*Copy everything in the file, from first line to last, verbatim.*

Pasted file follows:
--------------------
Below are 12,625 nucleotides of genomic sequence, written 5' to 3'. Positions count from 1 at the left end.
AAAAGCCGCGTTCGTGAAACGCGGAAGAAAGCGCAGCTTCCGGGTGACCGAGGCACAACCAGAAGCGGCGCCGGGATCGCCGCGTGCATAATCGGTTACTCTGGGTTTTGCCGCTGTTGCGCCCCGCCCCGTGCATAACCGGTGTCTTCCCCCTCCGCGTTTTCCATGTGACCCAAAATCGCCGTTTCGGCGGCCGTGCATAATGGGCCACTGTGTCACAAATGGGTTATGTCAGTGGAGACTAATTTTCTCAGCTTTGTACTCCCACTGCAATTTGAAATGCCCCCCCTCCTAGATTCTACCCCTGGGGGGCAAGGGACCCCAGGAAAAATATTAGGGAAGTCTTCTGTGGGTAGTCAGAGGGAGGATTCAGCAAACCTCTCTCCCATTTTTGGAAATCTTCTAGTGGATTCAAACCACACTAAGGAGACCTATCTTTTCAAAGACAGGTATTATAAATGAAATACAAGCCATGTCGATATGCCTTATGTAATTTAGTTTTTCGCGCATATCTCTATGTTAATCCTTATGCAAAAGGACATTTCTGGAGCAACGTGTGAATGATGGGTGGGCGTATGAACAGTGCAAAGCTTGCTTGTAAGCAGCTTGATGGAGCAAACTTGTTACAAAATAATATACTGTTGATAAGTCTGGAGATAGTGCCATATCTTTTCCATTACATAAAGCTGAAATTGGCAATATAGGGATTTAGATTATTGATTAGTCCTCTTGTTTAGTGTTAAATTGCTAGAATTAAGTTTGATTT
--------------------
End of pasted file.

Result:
Below are 12,625 nucleotides of genomic sequence, written 5' to 3'. Positions count from 1 at the left end.
AAAAGCCGCGTTCGTGAAACGCGGAAGAAAGCGCAGCTTCCGGGTGACCGAGGCACAACCAGAAGCGGCGCCGGGATCGCCGCGTGCATAATCGGTTACTCTGGGTTTTGCCGCTGTTGCGCCCCGCCCCGTGCATAACCGGTGTCTTCCCCCTCCGCGTTTTCCATGTGACCCAAAATCGCCGTTTCGGCGGCCGTGCATAATGGGCCACTGTGTCACAAATGGGTTATGTCAGTGGAGACTAATTTTCTCAGCTTTGTACTCCCACTGCAATTTGAAATGCCCCCCCTCCTAGATTCTACCCCTGGGGGGCAAGGGACCCCAGGAAAAATATTAGGGAAGTCTTCTGTGGGTAGTCAGAGGGAGGATTCAGCAAACCTCTCTCCCATTTTTGGAAATCTTCTAGTGGATTCAAACCACACTAAGGAGACCTATCTTTTCAAAGACAGGTATTATAAATGAAATACAAGCCATGTCGATATGCCTTATGTAATTTAGTTTTTCGCGCATATCTCTATGTTAATCCTTATGCAAAAGGACATTTCTGGAGCAACGTGTGAATGATGGGTGGGCGTATGAACAGTGCAAAGCTTGCTTGTAAGCAGCTTGATGGAGCAAACTTGTTACAAAATAATATACTGTTGATAAGTCTGGAGATAGTGCCATATCTTTTCCATTACATAAAGCTGAAATTGGCAATATAGGGATTTAGATTATTGATTAGTCCTCTTGTTTAGTGTTAAATTGCTAGAATTAAGTTTGATTT